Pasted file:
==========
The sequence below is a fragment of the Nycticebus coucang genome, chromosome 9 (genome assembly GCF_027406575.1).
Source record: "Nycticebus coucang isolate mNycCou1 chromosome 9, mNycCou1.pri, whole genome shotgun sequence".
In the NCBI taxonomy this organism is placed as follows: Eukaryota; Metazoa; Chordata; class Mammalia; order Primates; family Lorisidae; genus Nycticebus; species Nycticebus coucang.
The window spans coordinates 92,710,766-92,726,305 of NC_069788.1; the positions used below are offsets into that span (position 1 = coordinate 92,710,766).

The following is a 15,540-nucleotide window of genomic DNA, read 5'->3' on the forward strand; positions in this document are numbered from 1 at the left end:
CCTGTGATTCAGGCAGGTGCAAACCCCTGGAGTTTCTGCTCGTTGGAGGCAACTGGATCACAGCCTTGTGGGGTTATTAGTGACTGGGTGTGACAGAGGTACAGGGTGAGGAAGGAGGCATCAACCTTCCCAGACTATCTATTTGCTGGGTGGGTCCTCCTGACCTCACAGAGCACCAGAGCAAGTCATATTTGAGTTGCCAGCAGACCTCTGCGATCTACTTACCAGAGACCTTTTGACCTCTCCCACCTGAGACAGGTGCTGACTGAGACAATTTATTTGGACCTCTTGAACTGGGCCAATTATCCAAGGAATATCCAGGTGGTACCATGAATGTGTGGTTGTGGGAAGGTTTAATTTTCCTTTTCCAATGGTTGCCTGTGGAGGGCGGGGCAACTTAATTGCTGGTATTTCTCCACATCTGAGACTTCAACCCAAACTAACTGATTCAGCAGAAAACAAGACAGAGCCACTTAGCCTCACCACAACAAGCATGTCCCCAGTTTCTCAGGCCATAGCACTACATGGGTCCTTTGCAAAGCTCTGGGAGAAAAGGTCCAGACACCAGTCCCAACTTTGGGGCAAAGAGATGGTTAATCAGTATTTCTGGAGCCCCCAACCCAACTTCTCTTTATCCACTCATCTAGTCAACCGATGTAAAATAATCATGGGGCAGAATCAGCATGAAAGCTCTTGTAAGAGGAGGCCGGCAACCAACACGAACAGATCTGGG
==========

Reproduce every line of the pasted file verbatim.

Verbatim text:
The sequence below is a fragment of the Nycticebus coucang genome, chromosome 9 (genome assembly GCF_027406575.1).
Source record: "Nycticebus coucang isolate mNycCou1 chromosome 9, mNycCou1.pri, whole genome shotgun sequence".
In the NCBI taxonomy this organism is placed as follows: Eukaryota; Metazoa; Chordata; class Mammalia; order Primates; family Lorisidae; genus Nycticebus; species Nycticebus coucang.
The window spans coordinates 92,710,766-92,726,305 of NC_069788.1; the positions used below are offsets into that span (position 1 = coordinate 92,710,766).

The following is a 15,540-nucleotide window of genomic DNA, read 5'->3' on the forward strand; positions in this document are numbered from 1 at the left end:
CCTGTGATTCAGGCAGGTGCAAACCCCTGGAGTTTCTGCTCGTTGGAGGCAACTGGATCACAGCCTTGTGGGGTTATTAGTGACTGGGTGTGACAGAGGTACAGGGTGAGGAAGGAGGCATCAACCTTCCCAGACTATCTATTTGCTGGGTGGGTCCTCCTGACCTCACAGAGCACCAGAGCAAGTCATATTTGAGTTGCCAGCAGACCTCTGCGATCTACTTACCAGAGACCTTTTGACCTCTCCCACCTGAGACAGGTGCTGACTGAGACAATTTATTTGGACCTCTTGAACTGGGCCAATTATCCAAGGAATATCCAGGTGGTACCATGAATGTGTGGTTGTGGGAAGGTTTAATTTTCCTTTTCCAATGGTTGCCTGTGGAGGGCGGGGCAACTTAATTGCTGGTATTTCTCCACATCTGAGACTTCAACCCAAACTAACTGATTCAGCAGAAAACAAGACAGAGCCACTTAGCCTCACCACAACAAGCATGTCCCCAGTTTCTCAGGCCATAGCACTACATGGGTCCTTTGCAAAGCTCTGGGAGAAAAGGTCCAGACACCAGTCCCAACTTTGGGGCAAAGAGATGGTTAATCAGTATTTCTGGAGCCCCCAACCCAACTTCTCTTTATCCACTCATCTAGTCAACCGATGTAAAATAATCATGGGGCAGAATCAGCATGAAAGCTCTTGTAAGAGGAGGCCGGCAACCAACACGAACAGATCTGGG